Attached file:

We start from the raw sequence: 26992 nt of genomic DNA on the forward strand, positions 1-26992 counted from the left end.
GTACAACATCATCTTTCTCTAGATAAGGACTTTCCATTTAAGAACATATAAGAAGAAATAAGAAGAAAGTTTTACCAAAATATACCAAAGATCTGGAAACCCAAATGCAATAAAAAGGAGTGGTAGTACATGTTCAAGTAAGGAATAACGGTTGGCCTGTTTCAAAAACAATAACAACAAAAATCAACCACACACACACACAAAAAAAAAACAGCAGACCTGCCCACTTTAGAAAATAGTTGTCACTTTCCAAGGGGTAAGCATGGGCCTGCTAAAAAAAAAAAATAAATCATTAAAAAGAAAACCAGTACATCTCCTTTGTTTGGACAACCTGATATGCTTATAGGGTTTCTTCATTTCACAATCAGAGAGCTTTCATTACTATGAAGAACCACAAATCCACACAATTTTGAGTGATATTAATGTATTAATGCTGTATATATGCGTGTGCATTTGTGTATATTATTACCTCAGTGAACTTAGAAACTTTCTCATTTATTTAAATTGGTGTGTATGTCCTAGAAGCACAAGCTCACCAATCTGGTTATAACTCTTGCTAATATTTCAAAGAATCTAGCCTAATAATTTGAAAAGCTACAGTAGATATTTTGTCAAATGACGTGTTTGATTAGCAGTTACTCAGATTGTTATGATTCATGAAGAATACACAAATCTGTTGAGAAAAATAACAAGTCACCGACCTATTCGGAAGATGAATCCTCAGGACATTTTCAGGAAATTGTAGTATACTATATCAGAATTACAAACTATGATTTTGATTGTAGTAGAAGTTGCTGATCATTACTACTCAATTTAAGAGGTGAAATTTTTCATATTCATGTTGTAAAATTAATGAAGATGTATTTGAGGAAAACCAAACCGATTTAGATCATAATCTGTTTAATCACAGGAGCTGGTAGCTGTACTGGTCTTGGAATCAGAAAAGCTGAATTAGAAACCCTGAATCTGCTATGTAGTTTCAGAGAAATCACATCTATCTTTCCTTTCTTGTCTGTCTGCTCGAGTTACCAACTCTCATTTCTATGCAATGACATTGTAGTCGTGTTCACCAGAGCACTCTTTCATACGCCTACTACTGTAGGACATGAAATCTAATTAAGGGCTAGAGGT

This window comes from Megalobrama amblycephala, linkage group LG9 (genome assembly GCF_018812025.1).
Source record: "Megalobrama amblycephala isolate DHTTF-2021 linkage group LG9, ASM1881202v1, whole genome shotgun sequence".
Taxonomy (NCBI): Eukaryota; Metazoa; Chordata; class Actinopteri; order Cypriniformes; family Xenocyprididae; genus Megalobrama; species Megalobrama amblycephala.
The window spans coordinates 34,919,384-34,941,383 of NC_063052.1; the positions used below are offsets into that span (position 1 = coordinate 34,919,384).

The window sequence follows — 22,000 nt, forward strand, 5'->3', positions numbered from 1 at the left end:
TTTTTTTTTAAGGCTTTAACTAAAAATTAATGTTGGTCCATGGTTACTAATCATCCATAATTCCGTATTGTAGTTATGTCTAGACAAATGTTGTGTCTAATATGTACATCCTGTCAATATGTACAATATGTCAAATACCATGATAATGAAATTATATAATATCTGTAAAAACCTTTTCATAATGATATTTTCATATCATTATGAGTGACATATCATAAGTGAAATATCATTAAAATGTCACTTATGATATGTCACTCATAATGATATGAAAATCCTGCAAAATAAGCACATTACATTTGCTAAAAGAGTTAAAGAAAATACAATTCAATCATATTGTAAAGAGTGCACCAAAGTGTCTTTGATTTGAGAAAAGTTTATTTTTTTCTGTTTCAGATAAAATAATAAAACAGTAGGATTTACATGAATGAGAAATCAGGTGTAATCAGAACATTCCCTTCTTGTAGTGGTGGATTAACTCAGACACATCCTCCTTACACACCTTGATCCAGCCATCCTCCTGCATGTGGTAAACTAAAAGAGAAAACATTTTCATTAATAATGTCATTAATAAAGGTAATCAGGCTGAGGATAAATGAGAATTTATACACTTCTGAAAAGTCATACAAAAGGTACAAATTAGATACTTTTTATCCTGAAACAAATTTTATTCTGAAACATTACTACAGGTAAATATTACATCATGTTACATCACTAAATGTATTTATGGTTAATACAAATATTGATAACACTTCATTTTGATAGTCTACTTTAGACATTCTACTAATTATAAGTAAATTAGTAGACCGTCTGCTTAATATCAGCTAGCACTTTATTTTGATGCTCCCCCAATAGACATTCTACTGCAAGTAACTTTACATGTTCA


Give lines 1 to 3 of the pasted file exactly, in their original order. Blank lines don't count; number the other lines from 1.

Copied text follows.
We start from the raw sequence: 26992 nt of genomic DNA on the forward strand, positions 1-26992 counted from the left end.
GTACAACATCATCTTTCTCTAGATAAGGACTTTCCATTTAAGAACATATAAGAAGAAATAAGAAGAAAGTTTTACCAAAATATACCAAAGATCTGGAAACCCAAATGCAATAAAAAGGAGTGGTAGTACATGTTCAAGTAAGGAATAACGGTTGGCCTGTTTCAAAAACAATAACAACAAAAATCAACCACACACACACACAAAAAAAAAACAGCAGACCTGCCCACTTTAGAAAATAGTTGTCACTTTCCAAGGGGTAAGCATGGGCCTGCTAAAAAAAAAAAATAAATCATTAAAAAGAAAACCAGTACATCTCCTTTGTTTGGACAACCTGATATGCTTATAGGGTTTCTTCATTTCACAATCAGAGAGCTTTCATTACTATGAAGAACCACAAATCCACACAATTTTGAGTGATATTAATGTATTAATGCTGTATATATGCGTGTGCATTTGTGTATATTATTACCTCAGTGAACTTAGAAACTTTCTCATTTATTTAAATTGGTGTGTATGTCCTAGAAGCACAAGCTCACCAATCTGGTTATAACTCTTGCTAATATTTCAAAGAATCTAGCCTAATAATTTGAAAAGCTACAGTAGATATTTTGTCAAATGACGTGTTTGATTAGCAGTTACTCAGATTGTTATGATTCATGAAGAATACACAAATCTGTTGAGAAAAATAACAAGTCACCGACCTATTCGGAAGATGAATCCTCAGGACATTTTCAGGAAATTGTAGTATACTATATCAGAATTACAAACTATGATTTTGATTGTAGTAGAAGTTGCTGATCATTACTACTCAATTTAAGAGGTGAAATTTTTCATATTCATGTTGTAAAATTAATGAAGATGTATTTGAGGAAAACCAAACCGATTTAGATCATAATCTGTTTAATCACAGGAGCTGGTAGCTGTACTGGTCTTGGAATCAGAAAAGCTGAATTAGAAACCCTGAATCTGCTATGTAGTTTCAGAGAAATCACATCTATCTTTCCTTTCTTGTCTGTCTGCTCGAGTTACCAACTCTCATTTCTATGCAATGACATTGTAGTCGTGTTCACCAGAGCACTCTTTCATACGCCTACTACTGTAGGACATGAAATCTAATTAAGGGCTAGAGGT

This window comes from Megalobrama amblycephala, linkage group LG9 (genome assembly GCF_018812025.1).